The cap, which sets a maximum amount suppliers can charge 22 million retail customers, will rise from £1,277 to £1,971 for a household on average usage. It means a £693 per year increase for the average customer.
Prepayment meter customers will see an increase of £708 from £1,309 to £2,017.
Following the announcement, Rishi Sunak laid out a support package he said would “take the sting” out of the energy price shock.
The “vast majority” of households would receive rebates totalling £350 this year, he said. All domestic energy customers will receive an upfront discount of £200 from October, with the government meeting cost in full. Customers will repay the amount in £40 installments over the next five years.
Households whose homes are rated A to D for council tax will receive a £150 discount on their tax bill in an attempt to remove the “sting” out of rocketing energy bills. Eligibility criteria for the £140 warm homes discount will be extended so it covers one third more people, Mr Sunak said.
Suppliers and charities had also called for more targeted support for people in the greatest need, including an reversal of the recent universal credit cut.
Without financial help, some two million more people were forecast to be plunged into fuel poverty this year, meaning 6 million people in total would be struggling to heat and power their homes.
Charities have warned of an "inevitable" rise in destitution as people on the lowest incomes become unable to afford other essentials such as adequate food and clothing.
Alison Garnham, chief executive of Child Poverty Action Group said Mr Sunak’s “piecemeal” measures would not protect low-income families.
“Surging energy prices are only the start of the crisis and what’s needed is comprehensive help with across-the-board price rises,” she said.
“The most efficient way to help households is to increase benefits to match inflation and anything less than a rise by at least 6 per cent will leave families in a desperate situation.”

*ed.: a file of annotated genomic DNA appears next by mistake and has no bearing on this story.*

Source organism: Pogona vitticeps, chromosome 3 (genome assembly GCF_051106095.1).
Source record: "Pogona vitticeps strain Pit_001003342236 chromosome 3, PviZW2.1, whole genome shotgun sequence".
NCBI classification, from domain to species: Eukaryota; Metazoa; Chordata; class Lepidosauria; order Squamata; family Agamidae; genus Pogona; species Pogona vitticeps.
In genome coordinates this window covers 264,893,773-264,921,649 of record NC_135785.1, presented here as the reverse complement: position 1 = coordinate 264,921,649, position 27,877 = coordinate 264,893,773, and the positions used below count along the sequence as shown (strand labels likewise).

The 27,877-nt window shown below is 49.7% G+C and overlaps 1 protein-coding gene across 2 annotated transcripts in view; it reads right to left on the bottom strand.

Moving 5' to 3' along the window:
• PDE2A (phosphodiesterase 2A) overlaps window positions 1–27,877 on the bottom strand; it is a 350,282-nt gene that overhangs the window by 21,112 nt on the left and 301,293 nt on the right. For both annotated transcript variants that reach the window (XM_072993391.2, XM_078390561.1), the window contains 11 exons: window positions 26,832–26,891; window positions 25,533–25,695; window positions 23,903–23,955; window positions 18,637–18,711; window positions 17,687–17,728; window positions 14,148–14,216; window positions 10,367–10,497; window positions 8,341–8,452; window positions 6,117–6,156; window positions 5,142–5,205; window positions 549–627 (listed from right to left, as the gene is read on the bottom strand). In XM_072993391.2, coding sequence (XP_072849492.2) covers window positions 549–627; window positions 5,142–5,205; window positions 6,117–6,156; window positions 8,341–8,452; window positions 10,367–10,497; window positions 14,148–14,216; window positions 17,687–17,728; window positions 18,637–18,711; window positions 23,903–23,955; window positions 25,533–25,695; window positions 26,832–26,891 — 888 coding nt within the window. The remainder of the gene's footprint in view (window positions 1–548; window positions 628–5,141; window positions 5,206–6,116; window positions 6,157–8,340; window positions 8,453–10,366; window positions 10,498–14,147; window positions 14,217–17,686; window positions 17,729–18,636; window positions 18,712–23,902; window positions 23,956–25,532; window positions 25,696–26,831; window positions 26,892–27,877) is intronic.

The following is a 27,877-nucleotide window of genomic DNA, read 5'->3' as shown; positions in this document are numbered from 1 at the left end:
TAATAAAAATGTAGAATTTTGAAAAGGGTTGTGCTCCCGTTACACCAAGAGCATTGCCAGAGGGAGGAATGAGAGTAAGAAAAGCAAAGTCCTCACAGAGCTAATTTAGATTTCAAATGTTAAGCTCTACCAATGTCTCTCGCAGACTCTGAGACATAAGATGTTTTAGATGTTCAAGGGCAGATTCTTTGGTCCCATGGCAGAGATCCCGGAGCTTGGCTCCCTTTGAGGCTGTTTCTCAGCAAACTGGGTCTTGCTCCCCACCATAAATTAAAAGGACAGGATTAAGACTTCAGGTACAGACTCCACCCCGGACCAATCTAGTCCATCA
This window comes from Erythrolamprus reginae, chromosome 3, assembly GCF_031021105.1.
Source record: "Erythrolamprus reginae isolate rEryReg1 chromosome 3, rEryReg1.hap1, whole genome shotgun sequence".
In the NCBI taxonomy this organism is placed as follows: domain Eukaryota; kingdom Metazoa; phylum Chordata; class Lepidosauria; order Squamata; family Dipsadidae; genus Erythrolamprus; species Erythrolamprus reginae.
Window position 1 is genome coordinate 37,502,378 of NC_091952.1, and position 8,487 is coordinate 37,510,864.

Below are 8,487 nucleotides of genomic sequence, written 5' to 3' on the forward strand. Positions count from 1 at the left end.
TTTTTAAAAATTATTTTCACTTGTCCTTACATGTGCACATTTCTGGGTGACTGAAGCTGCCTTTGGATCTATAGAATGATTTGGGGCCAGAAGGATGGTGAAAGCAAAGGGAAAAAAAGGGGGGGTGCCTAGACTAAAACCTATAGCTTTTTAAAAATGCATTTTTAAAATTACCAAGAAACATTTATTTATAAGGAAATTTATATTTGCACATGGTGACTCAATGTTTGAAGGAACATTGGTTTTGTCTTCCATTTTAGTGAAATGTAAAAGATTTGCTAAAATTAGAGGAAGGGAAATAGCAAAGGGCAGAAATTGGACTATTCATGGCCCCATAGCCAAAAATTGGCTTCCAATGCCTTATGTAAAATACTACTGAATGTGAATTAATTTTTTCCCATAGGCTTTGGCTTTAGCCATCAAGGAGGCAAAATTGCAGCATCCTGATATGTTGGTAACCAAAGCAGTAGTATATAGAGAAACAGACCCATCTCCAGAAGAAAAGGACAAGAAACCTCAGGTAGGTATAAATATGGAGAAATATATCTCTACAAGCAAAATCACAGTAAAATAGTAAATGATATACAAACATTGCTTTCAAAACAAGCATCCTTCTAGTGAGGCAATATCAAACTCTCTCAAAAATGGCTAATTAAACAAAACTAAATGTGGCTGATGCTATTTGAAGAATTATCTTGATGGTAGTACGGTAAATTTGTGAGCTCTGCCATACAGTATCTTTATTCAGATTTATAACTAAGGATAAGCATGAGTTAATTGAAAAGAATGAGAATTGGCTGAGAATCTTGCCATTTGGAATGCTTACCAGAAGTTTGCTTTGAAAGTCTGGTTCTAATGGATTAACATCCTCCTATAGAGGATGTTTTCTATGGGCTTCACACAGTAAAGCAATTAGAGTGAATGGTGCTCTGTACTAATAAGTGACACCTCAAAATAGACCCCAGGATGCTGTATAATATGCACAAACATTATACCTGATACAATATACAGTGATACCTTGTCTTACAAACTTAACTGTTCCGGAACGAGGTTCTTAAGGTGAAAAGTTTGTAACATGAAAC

A sharp rise in the price cap was made all but inevitable by turmoil in international gas markets. Soaring wholesale gas prices, propelled by rising demand in Asia and a lack of supply coming from Russia, have pushed wholesale prices to unprecedented peaks in recent months.
A higher price cap will allow suppliers to pass on some of the soaring costs that they are paying for gas.
Market prices indicate that there is more pain to come for consumers, with energy expected to remain expensive for at least two years. Increasing prices have led to bumper profits at oil and gas companies, including Shell which announced on Thursday that it would return $8.5bn (£6bn) to shareholders.
Experts forecast that the cap for consumers will jump again to more than £2,300 in October.
Rachel Reeves, Labour’s shadow chancellor, branded the government’s plans as a “buy now pay later” scheme that would heap costs onto taxpayers. “Labour will keep bills low with a windfall tax on North Sea oil and gas producers with booming profits,” Ms Reeves said.“In the midst of a cost of living crisis, the government’s proposals will leave families in Britain paying hundreds of pounds more as a result of the breathtaking rise in energy prices. It will be of little comfort to many.”w
Households face a further squeeze from a 1.25p increase in National Insurance contributions in April and rising interest rates. The Bank of England announced it had hiked its key benchmark rate from 0.25 per cent to 0.5 per cent on Thursday, meaning higher repayments for people on tracker and standard variable rate mortgages.
Jonathan Brearley, chief executive of Ofgem, said: “We know this rise will be extremely worrying for many people, especially those who are struggling to make ends meet, and Ofgem will ensure energy companies support their customers in any way they can.
“The energy market has faced a huge challenge due to the unprecedented increase in global gas prices, a once in a 30-year event, and Ofgem’s role as energy regulator is to ensure that, under the price cap, energy companies can only charge a fair price based on the true cost of supplying electricity and gas.
He added that Ofgem is working to stabilise the market and, over the longer term, to “diversify our sources of energy which will help protect customers from similar price shocks in the future.”
Ofgem will tomorrow announce further measures aimed at increasing financial resilience in the energy market.
The regulator has been heavily criticised for allowing dozens of suppliers with limited experience and expertise into the market and failing to ensure that companies had adequate capital and did not take excessive risk.
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